One more reason to drink Mystic Monk coffee. (“Huh? What did that come from?” you might ask.) Let me explain. Priests and religious pray for their benefactors and even offer Masses for their intentions.
My parish’s secretary said exactly the same thing to me when I asked to have Masses said for my friends whose baby died. She said we could only have a Mass said for the soul of the baby. I pointed out that the baby died sinless and that the parents were the ones in need of comfort. She said no, sorry, no Masses for living people.
I knew that was bunk but what can you do? I’ve learned long since that it’s impossible to fight a parish secretary. :-(
I should have added the irony: the year before that, I’d made arrangements with that same parish to have a funeral for my own baby. The priest called me back and told me it was cancelled because the church FORBIDS us to have a funeral for infants.
We fought him to the mat on that one, by the way. My daughter had her funeral. But if you put this together, apparently this parish didn’t want to have Masses for the living OR for the dead. (We left that parish eventually.)
The parishes I’ve been to print the names of specific persons, living or dead, for whom a Mass is offered. Sometimes, when the Mass is for a birthday or wedding anniversary, that is mentioned as well. If privacy is a concern, the course taken by WGS’s pastor would be appropriate.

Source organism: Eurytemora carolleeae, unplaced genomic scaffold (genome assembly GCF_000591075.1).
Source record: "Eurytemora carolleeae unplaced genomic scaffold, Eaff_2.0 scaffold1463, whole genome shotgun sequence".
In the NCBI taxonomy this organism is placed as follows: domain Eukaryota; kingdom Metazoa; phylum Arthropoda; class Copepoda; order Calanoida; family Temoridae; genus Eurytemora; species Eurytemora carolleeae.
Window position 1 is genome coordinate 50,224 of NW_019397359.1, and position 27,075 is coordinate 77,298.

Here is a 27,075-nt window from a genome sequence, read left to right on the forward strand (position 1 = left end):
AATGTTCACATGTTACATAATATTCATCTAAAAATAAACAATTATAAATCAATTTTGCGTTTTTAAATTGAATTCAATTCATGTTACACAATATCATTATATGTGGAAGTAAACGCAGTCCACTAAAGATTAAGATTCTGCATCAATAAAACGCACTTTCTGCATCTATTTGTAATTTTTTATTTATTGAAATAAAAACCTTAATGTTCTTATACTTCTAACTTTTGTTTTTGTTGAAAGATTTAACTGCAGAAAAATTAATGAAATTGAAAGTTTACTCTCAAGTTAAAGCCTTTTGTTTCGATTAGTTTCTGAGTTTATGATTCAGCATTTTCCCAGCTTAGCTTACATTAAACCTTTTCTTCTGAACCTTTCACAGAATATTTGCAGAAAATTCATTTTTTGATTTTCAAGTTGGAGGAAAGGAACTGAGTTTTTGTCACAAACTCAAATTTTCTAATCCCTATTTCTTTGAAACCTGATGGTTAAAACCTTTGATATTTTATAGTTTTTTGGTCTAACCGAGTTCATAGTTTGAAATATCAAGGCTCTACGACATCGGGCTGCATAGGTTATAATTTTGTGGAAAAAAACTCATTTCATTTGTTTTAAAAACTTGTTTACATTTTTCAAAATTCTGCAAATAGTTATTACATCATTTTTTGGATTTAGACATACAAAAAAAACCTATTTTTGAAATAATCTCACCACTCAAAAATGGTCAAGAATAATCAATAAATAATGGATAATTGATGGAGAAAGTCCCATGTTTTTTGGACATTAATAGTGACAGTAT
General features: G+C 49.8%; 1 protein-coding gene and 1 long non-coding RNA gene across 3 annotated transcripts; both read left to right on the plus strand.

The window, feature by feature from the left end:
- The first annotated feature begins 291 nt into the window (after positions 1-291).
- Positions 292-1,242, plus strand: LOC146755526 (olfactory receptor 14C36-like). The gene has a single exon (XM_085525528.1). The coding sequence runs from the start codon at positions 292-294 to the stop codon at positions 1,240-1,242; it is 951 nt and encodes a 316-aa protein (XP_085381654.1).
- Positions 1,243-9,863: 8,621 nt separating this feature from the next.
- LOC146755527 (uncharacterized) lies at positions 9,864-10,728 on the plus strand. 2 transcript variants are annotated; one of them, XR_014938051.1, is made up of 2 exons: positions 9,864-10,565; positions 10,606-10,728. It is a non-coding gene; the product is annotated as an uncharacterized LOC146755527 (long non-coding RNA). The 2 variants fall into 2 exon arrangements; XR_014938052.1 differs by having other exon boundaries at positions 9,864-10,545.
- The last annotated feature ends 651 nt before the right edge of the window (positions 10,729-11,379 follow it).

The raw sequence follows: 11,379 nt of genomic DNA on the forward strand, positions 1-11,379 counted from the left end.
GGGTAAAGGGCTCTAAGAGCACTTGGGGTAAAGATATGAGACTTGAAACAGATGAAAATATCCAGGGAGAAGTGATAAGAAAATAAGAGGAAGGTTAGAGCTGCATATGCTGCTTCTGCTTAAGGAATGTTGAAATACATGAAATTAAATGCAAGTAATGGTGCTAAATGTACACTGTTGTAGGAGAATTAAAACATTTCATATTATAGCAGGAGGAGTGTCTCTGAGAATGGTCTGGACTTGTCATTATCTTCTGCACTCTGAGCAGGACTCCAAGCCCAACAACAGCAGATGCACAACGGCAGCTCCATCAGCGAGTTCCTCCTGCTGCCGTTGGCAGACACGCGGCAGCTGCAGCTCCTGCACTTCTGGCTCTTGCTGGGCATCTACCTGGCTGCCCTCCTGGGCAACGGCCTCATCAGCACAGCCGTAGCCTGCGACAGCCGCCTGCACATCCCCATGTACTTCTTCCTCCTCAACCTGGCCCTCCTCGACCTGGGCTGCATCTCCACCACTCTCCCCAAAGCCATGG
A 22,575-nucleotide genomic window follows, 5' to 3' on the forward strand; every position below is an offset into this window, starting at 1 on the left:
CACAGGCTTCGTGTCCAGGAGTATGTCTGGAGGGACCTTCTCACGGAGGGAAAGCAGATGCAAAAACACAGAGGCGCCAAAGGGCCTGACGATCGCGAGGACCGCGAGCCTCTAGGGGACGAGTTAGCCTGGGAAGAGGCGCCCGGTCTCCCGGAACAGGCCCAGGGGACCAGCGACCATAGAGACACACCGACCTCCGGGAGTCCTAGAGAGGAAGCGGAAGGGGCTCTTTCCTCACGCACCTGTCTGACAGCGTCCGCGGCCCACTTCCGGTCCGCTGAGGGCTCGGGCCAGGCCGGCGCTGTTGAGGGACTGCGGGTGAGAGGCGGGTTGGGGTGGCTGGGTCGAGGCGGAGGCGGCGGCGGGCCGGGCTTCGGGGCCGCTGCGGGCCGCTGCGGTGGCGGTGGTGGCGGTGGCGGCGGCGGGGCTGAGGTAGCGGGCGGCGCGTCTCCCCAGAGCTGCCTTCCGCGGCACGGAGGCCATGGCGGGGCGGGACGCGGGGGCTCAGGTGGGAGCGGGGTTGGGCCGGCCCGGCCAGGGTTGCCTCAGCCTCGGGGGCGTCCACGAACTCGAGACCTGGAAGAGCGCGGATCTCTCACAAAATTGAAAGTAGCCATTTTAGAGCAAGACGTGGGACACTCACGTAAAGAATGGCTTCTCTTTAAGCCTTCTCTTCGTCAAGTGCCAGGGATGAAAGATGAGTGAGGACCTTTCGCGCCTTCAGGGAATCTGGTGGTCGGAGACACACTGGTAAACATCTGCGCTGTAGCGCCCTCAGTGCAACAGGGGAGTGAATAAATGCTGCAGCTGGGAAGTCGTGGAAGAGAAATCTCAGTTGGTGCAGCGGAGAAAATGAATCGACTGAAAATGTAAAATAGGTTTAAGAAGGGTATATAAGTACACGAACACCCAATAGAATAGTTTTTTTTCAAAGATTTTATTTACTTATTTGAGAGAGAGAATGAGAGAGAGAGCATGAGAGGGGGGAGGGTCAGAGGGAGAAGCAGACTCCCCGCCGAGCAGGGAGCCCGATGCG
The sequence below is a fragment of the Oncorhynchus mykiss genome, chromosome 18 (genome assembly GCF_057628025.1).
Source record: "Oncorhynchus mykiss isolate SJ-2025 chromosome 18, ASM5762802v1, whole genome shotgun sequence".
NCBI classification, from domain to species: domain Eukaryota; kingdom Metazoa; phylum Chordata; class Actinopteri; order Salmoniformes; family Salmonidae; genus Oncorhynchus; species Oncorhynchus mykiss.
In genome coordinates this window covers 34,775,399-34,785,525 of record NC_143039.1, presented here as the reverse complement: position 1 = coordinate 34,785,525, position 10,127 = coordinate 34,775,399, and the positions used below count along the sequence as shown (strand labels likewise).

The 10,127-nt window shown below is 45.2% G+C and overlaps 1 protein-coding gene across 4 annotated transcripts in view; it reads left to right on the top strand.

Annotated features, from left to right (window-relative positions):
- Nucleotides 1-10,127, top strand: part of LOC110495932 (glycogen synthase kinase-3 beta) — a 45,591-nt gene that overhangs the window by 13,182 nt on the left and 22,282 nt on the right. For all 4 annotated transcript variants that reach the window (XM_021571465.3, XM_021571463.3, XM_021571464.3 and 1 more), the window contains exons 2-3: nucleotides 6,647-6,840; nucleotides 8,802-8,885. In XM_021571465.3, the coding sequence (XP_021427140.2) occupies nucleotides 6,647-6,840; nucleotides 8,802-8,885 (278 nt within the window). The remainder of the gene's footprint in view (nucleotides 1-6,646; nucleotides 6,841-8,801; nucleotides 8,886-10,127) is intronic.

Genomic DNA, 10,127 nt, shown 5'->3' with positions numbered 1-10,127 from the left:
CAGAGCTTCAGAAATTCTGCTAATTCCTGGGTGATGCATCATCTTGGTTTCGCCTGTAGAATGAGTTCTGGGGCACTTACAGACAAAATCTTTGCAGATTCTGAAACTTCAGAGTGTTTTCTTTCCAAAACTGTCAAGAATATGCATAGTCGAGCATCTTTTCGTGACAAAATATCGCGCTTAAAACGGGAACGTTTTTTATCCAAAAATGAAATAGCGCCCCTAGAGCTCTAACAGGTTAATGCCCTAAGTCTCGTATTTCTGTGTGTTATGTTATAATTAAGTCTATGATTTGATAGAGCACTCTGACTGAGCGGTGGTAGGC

I made this mistake years ago when I was working as a receptionist in our parish.
A man came in with a darling little boy of about four. He wanted to have a Mass said for his son; they both looked very happy as if they had discussed this on the way and now it was going to happen. I was absolutely flabbergasted. I apologized and said that Masses are only offered for the dead. They left disappointed.
I was young and ignorant, and to this day I regret it.
Always go straight to the pastor when a parish secretary or receptionist puts a roadblock in your path!
There are a volume of writings from the saints which can be quoted which state that Masses said for the living benefit them far more than waiting for the people to die.
I wish to take this opportunity to state that Mass actually can be said for any human being: they don’t have to be Catholic. I often have Mass said for my deceased Luthern grandmother, and for my living Luthern uncle.
One of the most creative penances I received was to have Mass said for all “whom I have committed a sin with.” I made sure I attened this Mass and it had a profound effect on me.